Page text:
People who live around me hunt deer. The percentage of hunters in town has diminished since the valley’s steel plant went out of business and everybody had to become software engineers and owners of international businesses, but there are still a lot of hunters. I remember several decades ago when my wife went to school with our son to be a teacher’s helper for a day and they showed a nature film. When a deer stepped into frame, all the boys in the class spontaneously went “Bang! Bang! Shoot! Shoot! Take that, you quarry, you!” The sudden outburst of vocal gunfire frightened her.
We have a “Fall Break” around the third week of October that I think began as farmers needed their kids to help harvest the sugar beets. But it quickly devolved into the kids helping their farmers harvest deer—to the relief of the sugar beets.
I home taught a guy who, right up until his early demise from weighing entirely too much (venison, I am told, is quite fattening, despite the scarcity of obese deer), used to start scouting out the movements of specific deer groups (Covies? Prides? Pods? Murders? ((a group of crows is called “a murder of crows”—weird, huh?)) ) in about August. He’d drive up the canyon north of town (“Fort Canyon,” so called because, well, nobody knows—perhaps because the narrow road running up it is called “Fort Canyon Road”) in his big four-wheeler truck and gaze at them for hours through high-powered binoculars. Then in October he’d drive back up there and shoot them from the window of the same truck.
(In California, it’s illegal to shoot anything from the window of a vehicle except a whale. That’s why a lot of window-hunting Californians come to Utah for deer. I don’t know how many window-hunting Utahns go to California for whale—I think the cost of out-of-state whale tags may be prohibitive.)
I myself don’t hunt deer. I have two rifles and a six-gun, but I hunt beer bottles, usually having to settle, however, for tin cans (you find one of those big brown bottles, though, and wow, what a splatter!) In fact, during my third October in Utah I was still so insensitive to the dynamics of the deer hunt that on the 21st of October we rented the Provo High auditorium and threw a concert to launch my first album. Only hippies came.
Even two years later on the same weekend, some shockingly innocent friends and I (not even hippies, really) drove way up American Fork Canyon, above Tibble Fork on dirt roads, to take pictures to use on the cover of my third album. (I mean a 12-inch by 12-inch LP cover, where what we’re really talking about is a mural.) So there, surrounded by guys in blaze orange carrying high-powered rifles, we were—looking for a place without hunters in it (because I’d written no songs, at that point, referencing hunters or hunting, their photo-bombing would have been puzzling to the end user. ((“Photo bombing” and “end user” were expressions not yet invented, however, but it’s the thought that counts.)) )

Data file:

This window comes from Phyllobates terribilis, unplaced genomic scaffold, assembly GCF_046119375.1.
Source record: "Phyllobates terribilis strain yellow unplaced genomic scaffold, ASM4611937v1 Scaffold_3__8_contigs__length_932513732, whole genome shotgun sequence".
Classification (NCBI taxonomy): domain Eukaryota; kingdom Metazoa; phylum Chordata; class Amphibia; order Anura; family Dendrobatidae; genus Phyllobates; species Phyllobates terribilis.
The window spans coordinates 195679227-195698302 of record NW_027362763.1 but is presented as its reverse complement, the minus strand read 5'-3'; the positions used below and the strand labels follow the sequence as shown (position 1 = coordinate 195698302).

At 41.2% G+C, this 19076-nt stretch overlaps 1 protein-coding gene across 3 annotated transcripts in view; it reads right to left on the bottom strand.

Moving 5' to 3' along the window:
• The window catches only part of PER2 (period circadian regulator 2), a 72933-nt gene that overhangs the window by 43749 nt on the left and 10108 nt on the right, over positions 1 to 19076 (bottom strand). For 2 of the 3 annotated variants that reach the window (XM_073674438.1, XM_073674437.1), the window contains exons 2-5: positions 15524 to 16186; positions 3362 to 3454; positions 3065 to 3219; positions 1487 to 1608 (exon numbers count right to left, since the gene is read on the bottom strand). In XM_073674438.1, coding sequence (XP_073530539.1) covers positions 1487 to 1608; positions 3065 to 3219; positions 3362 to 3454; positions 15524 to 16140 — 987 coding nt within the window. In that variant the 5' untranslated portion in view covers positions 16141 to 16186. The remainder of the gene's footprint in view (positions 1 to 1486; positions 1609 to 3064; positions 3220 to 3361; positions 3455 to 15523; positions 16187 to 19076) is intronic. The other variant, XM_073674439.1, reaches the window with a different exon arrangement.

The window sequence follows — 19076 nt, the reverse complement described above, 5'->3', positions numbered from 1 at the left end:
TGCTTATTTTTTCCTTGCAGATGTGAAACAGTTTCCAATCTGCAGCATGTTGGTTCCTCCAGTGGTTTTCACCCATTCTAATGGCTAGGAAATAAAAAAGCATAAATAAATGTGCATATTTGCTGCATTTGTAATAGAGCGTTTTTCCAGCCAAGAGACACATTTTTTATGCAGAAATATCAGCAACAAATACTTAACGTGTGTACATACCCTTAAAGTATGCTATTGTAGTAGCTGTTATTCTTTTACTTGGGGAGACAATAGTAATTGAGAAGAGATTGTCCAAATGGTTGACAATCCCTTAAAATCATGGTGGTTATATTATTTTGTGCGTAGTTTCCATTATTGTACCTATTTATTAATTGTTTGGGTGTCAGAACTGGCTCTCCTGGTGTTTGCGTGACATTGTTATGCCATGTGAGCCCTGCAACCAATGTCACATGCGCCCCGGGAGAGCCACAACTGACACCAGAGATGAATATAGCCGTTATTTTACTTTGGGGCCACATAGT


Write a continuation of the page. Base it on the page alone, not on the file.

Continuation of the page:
We finally got out of the car at the edge of an isolated meadow and I wandered off by myself for a few moments, dressed not unlike a deer, when I heard, at a great distance, the dull report of a rifle and an instant later the whiz of a large-ish bullet ripping through the leaves overhead. If you’re lucky enough to live near a Deseret Industries that still has a rack of discarded LPs, you can probably find an album called “Utah” that has on the back and on the lyric sheet (LPs sometimes had lyric sheets) a couple of pictures that we took really quickly before getting the heck out of there. Forgive the “hunted” expressions on our faces.
If I hunted deer now, in my more advanced years, I could probably do my late home-teaching friend one better and shoot them from the window of my house. Our house used to be in the Alpine First Ward, which was aptly named, being the first of the thirty-odd wards in Alpine. Then they divided it (the church is a great divider of people), and we became part of the new ward with an even apter name: Deerfield. They were here first, I suppose, and feel hesitant to surrender the neighborhood. We live on the busiest corner in town, and still the deer nibble all the bean blossoms off the trellis in our garden.